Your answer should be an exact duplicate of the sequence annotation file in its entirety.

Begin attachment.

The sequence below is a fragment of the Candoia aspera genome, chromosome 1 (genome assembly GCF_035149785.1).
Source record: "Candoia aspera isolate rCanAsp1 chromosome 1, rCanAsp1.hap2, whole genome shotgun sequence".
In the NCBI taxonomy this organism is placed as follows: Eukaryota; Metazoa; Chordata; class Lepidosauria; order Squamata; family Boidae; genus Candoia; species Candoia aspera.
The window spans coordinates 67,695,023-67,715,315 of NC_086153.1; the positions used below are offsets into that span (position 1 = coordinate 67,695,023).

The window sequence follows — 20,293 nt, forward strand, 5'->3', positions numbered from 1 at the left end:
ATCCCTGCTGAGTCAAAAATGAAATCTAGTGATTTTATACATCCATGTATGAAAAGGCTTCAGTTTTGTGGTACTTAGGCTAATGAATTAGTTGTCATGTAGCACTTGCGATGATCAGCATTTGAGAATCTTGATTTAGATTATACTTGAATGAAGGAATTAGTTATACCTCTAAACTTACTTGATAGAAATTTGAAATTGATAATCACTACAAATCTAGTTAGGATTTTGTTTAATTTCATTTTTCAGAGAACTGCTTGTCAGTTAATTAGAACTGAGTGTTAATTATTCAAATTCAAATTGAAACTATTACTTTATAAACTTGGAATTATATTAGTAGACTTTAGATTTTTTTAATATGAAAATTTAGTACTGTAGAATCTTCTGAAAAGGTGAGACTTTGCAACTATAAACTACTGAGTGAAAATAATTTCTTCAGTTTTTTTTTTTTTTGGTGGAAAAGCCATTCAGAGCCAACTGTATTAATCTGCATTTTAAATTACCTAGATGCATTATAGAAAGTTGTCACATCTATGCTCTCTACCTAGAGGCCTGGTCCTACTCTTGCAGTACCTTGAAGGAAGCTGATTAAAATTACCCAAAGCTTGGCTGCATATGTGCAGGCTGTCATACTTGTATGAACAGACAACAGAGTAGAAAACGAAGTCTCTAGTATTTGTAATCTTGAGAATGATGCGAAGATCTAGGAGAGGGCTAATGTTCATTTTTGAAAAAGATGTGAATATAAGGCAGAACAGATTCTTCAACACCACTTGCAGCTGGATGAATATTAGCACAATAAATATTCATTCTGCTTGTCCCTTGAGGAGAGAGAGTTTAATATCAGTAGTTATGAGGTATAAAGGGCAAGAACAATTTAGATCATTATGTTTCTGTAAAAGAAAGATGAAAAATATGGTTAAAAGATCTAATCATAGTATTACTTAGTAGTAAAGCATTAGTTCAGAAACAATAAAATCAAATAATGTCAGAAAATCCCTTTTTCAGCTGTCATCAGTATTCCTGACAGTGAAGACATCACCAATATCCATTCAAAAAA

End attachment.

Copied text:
The sequence below is a fragment of the Candoia aspera genome, chromosome 1 (genome assembly GCF_035149785.1).
Source record: "Candoia aspera isolate rCanAsp1 chromosome 1, rCanAsp1.hap2, whole genome shotgun sequence".
In the NCBI taxonomy this organism is placed as follows: Eukaryota; Metazoa; Chordata; class Lepidosauria; order Squamata; family Boidae; genus Candoia; species Candoia aspera.
The window spans coordinates 67,695,023-67,715,315 of NC_086153.1; the positions used below are offsets into that span (position 1 = coordinate 67,695,023).

The window sequence follows — 20,293 nt, forward strand, 5'->3', positions numbered from 1 at the left end:
ATCCCTGCTGAGTCAAAAATGAAATCTAGTGATTTTATACATCCATGTATGAAAAGGCTTCAGTTTTGTGGTACTTAGGCTAATGAATTAGTTGTCATGTAGCACTTGCGATGATCAGCATTTGAGAATCTTGATTTAGATTATACTTGAATGAAGGAATTAGTTATACCTCTAAACTTACTTGATAGAAATTTGAAATTGATAATCACTACAAATCTAGTTAGGATTTTGTTTAATTTCATTTTTCAGAGAACTGCTTGTCAGTTAATTAGAACTGAGTGTTAATTATTCAAATTCAAATTGAAACTATTACTTTATAAACTTGGAATTATATTAGTAGACTTTAGATTTTTTTAATATGAAAATTTAGTACTGTAGAATCTTCTGAAAAGGTGAGACTTTGCAACTATAAACTACTGAGTGAAAATAATTTCTTCAGTTTTTTTTTTTTTTGGTGGAAAAGCCATTCAGAGCCAACTGTATTAATCTGCATTTTAAATTACCTAGATGCATTATAGAAAGTTGTCACATCTATGCTCTCTACCTAGAGGCCTGGTCCTACTCTTGCAGTACCTTGAAGGAAGCTGATTAAAATTACCCAAAGCTTGGCTGCATATGTGCAGGCTGTCATACTTGTATGAACAGACAACAGAGTAGAAAACGAAGTCTCTAGTATTTGTAATCTTGAGAATGATGCGAAGATCTAGGAGAGGGCTAATGTTCATTTTTGAAAAAGATGTGAATATAAGGCAGAACAGATTCTTCAACACCACTTGCAGCTGGATGAATATTAGCACAATAAATATTCATTCTGCTTGTCCCTTGAGGAGAGAGAGTTTAATATCAGTAGTTATGAGGTATAAAGGGCAAGAACAATTTAGATCATTATGTTTCTGTAAAAGAAAGATGAAAAATATGGTTAAAAGATCTAATCATAGTATTACTTAGTAGTAAAGCATTAGTTCAGAAACAATAAAATCAAATAATGTCAGAAAATCCCTTTTTCAGCTGTCATCAGTATTCCTGACAGTGAAGACATCACCAATATCCATTCAAAAAA